College Isn't Hard, You're Just Making It Hard For Yourself

College Isn't Hard, You're Just Making It Hard For Yourself

College is just high school 2.0, but you'd think it's rocket science from how college students complain.

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**Disclaimer: if you have a learning disability or mental illness that truly does make college a hard undertaking for you, this article is not about you.

**Post-live edit: A lot of people have been taking this article out of context and getting super offended over it. This article is pretty clearly directed at college underclassmen who are taking easy classes and failing because they're irresponsible. If you are truly trying your hardest and utilizing all of your resources, this is not about you. This is about those who don't try and wonder why they're failing. Don't get so offended over things you read on the internet.

Everyone knows that college students have it so hard and college classes are just so difficult. I mean, who hasn't had to repeat four classes because they failed the first time around? Who hasn't been on academic probation for at least one semester, am I right?

Well, no.

Here's some truth for you: college is not hard. No really, it isn't. You will be challenged. You will be pushed. But it is not hard, and it is doable if you put in the time and the effort to get through it.

About half of a typical college student's classes will be core classes that are completely unrelated to the student's major. These classes are usually 100-level classes, sometimes 200. They're only 300-level classes if they have options that can be tied in with your major.

This means about half of a college student's classes are easy, one-time subjects they only have to take to fulfill a requirement. That's not to mention all of the introductory classes we have to take at the beginning of our majors.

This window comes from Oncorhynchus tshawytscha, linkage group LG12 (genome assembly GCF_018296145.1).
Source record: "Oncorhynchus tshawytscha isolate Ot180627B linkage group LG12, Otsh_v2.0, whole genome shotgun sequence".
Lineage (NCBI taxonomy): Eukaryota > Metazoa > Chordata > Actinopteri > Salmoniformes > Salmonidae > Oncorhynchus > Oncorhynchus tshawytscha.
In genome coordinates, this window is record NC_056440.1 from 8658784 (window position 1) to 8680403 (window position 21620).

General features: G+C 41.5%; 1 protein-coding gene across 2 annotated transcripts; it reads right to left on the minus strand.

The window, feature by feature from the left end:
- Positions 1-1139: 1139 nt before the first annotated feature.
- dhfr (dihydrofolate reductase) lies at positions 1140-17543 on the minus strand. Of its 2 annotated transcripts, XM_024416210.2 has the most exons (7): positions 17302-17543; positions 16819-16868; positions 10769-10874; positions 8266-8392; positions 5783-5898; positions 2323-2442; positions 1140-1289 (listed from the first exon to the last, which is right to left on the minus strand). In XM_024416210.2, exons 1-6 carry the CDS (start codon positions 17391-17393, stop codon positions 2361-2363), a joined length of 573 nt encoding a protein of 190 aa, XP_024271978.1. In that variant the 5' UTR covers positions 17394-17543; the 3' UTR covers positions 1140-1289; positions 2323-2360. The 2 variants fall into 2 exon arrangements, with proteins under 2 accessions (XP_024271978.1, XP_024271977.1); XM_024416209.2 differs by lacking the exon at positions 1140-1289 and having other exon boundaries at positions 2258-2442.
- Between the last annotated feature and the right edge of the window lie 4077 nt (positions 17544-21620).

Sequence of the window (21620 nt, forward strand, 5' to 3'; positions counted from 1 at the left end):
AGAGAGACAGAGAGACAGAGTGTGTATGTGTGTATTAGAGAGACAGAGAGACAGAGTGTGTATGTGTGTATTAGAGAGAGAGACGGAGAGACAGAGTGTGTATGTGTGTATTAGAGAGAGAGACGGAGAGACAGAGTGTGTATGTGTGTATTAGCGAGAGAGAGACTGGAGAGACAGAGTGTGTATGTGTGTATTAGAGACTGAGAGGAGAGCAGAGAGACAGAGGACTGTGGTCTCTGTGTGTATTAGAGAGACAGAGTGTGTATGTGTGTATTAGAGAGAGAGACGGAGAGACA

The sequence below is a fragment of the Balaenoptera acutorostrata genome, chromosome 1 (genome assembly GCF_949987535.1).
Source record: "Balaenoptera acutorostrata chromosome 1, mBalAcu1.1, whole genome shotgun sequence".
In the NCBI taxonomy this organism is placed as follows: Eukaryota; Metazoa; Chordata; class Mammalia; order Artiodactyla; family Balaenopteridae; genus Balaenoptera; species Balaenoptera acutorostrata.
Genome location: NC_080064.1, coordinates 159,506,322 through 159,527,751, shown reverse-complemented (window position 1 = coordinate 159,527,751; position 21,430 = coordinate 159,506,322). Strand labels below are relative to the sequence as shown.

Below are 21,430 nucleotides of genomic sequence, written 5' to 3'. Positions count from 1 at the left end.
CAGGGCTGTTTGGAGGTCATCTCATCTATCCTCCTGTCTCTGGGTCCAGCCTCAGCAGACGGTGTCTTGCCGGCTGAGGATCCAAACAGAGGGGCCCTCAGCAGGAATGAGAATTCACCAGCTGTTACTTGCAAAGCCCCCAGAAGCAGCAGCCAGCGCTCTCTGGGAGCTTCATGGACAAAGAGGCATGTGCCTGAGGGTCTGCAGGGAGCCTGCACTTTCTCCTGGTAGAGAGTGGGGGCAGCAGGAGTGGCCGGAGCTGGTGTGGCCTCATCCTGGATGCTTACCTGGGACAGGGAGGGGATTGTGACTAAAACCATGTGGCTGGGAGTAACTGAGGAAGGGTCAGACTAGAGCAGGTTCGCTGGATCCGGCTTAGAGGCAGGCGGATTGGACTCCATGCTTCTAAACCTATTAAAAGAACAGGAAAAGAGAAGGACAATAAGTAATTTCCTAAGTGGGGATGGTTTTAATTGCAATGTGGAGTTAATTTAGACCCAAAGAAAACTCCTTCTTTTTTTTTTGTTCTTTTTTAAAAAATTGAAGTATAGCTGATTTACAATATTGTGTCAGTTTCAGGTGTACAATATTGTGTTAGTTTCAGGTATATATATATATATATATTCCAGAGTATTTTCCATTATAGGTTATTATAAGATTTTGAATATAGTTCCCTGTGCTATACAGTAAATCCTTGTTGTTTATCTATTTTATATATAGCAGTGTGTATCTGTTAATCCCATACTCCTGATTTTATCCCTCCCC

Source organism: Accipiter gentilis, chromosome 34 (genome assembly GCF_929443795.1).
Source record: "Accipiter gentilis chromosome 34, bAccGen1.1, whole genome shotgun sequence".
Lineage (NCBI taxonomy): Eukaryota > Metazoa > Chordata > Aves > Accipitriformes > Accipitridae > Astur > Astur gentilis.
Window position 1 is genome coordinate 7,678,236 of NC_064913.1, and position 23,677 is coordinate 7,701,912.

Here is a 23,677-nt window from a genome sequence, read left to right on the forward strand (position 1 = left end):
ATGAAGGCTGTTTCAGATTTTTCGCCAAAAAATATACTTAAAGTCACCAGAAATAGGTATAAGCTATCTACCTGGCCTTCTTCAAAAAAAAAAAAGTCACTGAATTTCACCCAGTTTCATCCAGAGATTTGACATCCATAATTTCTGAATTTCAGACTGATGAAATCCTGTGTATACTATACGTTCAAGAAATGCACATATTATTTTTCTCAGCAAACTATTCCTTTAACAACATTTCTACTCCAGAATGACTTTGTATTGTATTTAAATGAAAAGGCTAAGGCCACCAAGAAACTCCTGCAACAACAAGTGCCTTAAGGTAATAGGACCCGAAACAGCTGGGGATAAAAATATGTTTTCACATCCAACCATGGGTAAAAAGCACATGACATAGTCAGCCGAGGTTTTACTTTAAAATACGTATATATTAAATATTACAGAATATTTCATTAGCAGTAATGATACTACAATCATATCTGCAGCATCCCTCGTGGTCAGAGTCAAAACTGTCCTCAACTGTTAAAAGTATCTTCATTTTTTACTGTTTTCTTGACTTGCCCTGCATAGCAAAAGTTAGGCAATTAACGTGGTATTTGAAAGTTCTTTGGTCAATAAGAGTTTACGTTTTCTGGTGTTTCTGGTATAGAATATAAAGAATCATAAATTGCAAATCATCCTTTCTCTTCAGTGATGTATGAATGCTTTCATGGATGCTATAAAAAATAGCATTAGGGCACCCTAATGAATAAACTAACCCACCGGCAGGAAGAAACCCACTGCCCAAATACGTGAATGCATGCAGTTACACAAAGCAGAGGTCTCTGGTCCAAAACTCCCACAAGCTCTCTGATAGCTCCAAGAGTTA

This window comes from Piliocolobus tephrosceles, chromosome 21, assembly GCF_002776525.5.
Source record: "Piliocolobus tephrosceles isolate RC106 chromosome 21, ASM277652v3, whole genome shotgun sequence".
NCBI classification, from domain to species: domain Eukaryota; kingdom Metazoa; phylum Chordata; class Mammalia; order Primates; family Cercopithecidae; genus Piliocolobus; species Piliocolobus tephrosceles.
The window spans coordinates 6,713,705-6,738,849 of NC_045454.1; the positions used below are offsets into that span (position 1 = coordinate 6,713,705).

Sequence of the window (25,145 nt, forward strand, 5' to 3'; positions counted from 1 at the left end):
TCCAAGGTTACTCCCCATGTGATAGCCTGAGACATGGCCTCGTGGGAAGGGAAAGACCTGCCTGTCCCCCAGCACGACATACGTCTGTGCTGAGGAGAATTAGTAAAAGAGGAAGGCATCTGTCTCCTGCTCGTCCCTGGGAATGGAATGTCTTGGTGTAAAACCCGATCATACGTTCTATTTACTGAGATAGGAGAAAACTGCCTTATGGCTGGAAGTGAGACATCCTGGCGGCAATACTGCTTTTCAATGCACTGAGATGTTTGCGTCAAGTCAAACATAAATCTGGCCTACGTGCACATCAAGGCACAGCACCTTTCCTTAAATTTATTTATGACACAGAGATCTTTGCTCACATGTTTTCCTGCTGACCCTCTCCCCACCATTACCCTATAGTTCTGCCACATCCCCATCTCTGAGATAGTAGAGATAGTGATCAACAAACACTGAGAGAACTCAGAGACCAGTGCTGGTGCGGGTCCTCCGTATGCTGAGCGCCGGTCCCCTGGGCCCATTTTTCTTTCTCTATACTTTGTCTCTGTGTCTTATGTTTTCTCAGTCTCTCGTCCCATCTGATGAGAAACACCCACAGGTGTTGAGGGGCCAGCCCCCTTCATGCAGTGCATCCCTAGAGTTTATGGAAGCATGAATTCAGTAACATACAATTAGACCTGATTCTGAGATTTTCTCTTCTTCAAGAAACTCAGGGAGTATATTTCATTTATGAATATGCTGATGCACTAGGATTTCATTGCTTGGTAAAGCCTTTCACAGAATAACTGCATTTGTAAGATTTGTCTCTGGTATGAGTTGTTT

The bottom line is, about a third of a student's classes are lower level classes. Another third of them might be the 200-300 level intermediate classes, and while they can take an adjustment at first in terms of time required to do the work and study, trust me, they're plenty doable. That leaves a third of the classes that actually might be considerably difficult, but you won't reach those classes until well into your college career.

So why are so many FRESHMEN on Twitter, Instagram, and Snapchat complaining about how HARD college is?

They're lazy and irresponsible, that's why.

I will grant that sometimes some classes just don't click. Math and science classes don't make sense to some people, and that's fine. Sometimes you land a bad professor who's out to fail you. It happens sometimes.

However, a lot of college students spend too much of their time out with their friends or sneaking into bars and house parties, and THAT is why they're failing. They aren't failing because college is hard.

They're failing because they're too busy messing around and enjoying their newfound freedom to understand just how important college is.

Even one failed class will drag your GPA down, and then you're in a hole that's hard to get out of. These new college students don't understand that, and THAT is why "college is hard."

College is relatively easy if you manage your time well and do things before they're due. Take time to actually read your textbooks, study, and contact your professors. Do your homework. Stop skipping assignments. Don't stay up all night before your exam cramming because you were partying all weekend.

Seriously, just practice good school and time management skills and you'll be fine.

If you're reading this and this applies to you -- it's your fault. It's not your professor's fault, it's not your parent's fault, it's not your roommate's fault for bailing on going to the library with you. Stop going to parties every Friday, stop skipping classes because you're hungover. Get it together and get through it. Trust me, it isn't hard if you do it right.

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I Don't Care How Hard Your Major Is, There Is No Excuse Not To Have A Job While In College